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What Can the C-Suite Do to Enhance Men’s Mental Health?

6 minute read

By Thom Dennis, CEO of culture and leadership specialists, Serenity in Leadership

Businesses are facing so many challenges and ways in which they either get it right or get it wrong with increasingly difficult consequences in the case of the latter. On average, we spend approximately one-third of our lifetime working, so it is really important to put time and effort into taking action to care for employees' mental and physical well-being (whether that be burnout, work-family balance, financial instability, stress, anxiety, excessive demanding job expectations, conflicts, or something else).

It is concerning that men are three times more likely to commit suicide compared to women, and they are also less inclined to seek help. One government well-being survey tells us men consistently report lower levels of life satisfaction at all ages compared to women.

With this week marking Men's Health Week (12- 18 June), it is important to identify the factors that influence men's mental health and explore how the C-Suite can proactively assist in addressing these challenges.


We have socialised ideals of masculinity. Psychotherapist and men’s specialist coach Chris Hemmings says the term ‘toxic masculinity’ is demeaning and pushes men away from engaging.

“What men show are problematic behaviours because of the expectations of rigid masculinity, i.e., when you have to be strong, brave and tough and in charge and show no emotion. Most of us know this is not how it should be, but it is often how it is right now, and the solution lies in men freeing themselves from these constraints. Otherwise, when there is a power vacuum, the nefarious characters slip into it because they are tapping into a need. Some men feel confused and scared about how they should be now, and these powerhouses offer you the answers and you go on to regurgitate their rhetoric because at some point it made you feel better or gave you a clue about what to aim for. Andrew Tate’s influence is a perfect example.”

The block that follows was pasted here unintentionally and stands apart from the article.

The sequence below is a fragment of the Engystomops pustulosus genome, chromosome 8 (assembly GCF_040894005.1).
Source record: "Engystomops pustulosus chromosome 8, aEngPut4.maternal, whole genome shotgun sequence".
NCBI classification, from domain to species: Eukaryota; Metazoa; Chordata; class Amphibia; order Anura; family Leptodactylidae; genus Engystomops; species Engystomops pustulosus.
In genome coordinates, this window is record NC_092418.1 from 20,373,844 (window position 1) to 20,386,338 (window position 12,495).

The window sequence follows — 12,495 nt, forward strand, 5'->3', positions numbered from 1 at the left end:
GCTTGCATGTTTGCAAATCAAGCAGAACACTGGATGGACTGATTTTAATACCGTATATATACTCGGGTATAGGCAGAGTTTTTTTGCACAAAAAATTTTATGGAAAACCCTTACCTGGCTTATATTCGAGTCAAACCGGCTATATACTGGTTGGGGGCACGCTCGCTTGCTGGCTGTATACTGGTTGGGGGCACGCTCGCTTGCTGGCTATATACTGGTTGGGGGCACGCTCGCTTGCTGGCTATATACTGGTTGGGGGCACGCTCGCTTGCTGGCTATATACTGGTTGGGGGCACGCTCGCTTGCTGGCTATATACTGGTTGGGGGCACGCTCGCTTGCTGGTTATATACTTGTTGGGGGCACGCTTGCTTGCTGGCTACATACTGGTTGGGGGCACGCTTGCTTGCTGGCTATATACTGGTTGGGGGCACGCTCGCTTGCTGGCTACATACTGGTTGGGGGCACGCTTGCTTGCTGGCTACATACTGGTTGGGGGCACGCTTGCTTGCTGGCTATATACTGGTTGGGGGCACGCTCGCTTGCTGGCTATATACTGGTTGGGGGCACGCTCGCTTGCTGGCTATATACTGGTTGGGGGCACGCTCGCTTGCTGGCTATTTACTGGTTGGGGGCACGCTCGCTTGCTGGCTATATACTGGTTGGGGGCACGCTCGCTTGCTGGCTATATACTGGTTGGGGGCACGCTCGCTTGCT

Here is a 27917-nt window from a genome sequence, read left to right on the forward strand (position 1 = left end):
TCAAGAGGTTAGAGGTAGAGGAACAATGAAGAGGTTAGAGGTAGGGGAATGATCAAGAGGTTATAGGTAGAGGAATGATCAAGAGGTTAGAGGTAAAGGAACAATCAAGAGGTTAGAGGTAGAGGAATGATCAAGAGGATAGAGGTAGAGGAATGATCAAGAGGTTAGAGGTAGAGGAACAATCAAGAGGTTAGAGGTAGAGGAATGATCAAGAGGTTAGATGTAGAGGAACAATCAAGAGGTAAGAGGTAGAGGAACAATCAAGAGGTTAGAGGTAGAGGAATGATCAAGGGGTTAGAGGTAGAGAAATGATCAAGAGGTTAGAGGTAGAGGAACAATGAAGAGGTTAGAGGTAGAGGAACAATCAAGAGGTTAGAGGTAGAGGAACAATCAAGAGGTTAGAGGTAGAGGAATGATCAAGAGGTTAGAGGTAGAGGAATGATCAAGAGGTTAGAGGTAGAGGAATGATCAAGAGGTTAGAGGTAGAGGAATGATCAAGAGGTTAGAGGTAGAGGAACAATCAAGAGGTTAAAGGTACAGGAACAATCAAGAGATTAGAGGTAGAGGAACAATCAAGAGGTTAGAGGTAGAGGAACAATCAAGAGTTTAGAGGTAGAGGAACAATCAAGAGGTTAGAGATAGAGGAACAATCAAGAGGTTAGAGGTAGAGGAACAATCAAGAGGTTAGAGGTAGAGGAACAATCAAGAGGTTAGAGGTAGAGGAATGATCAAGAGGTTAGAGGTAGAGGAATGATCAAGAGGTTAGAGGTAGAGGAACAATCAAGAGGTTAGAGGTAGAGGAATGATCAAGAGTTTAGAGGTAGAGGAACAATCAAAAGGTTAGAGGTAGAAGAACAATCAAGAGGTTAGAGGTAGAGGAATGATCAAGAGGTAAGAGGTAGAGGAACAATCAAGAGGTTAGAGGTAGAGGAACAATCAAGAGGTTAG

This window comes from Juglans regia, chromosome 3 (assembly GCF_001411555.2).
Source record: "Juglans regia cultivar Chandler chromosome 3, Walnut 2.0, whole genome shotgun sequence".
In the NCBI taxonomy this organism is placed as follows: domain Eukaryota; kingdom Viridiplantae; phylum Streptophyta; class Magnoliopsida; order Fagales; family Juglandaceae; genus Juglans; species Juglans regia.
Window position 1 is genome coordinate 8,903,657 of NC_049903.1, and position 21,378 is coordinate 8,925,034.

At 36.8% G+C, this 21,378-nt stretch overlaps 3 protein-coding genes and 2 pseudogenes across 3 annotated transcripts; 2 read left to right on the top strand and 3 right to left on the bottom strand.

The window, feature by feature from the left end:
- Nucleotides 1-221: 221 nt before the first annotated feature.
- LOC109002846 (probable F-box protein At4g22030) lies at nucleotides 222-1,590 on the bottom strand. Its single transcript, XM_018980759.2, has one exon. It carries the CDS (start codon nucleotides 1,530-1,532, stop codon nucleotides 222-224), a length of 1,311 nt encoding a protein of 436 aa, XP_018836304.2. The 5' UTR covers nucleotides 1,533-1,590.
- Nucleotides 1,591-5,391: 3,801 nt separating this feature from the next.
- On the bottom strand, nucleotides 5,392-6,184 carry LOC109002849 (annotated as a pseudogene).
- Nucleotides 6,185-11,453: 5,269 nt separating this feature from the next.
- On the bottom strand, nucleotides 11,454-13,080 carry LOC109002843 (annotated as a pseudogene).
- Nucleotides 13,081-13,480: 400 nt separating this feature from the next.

There have been many terrible incidences of harassment, misogyny, or physical violence; we hear about them almost every day, and as a result, there is much blame on men in general. Many good men now feel frightened to get on a bus, get in a lift or walk through an underpass when there is a single woman there. They are experiencing a growing tide of rhetoric suggesting “men are the problem” – little wonder so many are reluctant to actively engage with any concrete solutions.


Speaking on behalf of everyone in the room means inclusivity for all and that must include men as well. In some organisations we’ve spoken to, men are not permitted to have a men’s network because they are not a protected category as defined in the Equality Act – something that is indicative of the whole problem according to Chris Hemmings:

“Men are not allowed to have healthy spaces because some men in the past created unhealthy ones. As with any gender or group, we need to be able to allow men to get support because ultimately, the more empathy the better for the individual, not to mention everyone in that business and therefore, the bottom line. Everyone should be taken care of in the workplace, and everyone has a part to play.”


  1. Men are less likely to ask for help. Bear this in mind whilst supporting all staff in managing their mental health. Time away from work is vital for wellbeing, but taking extra time off is unlikely to be a sufficient mental health solution because, unless workplace factors such as poor culture are improved, returning employees will experience the same negative environment and effects. Invite an external opinion to assess whether your company’s culture is harming the well-being of your employees.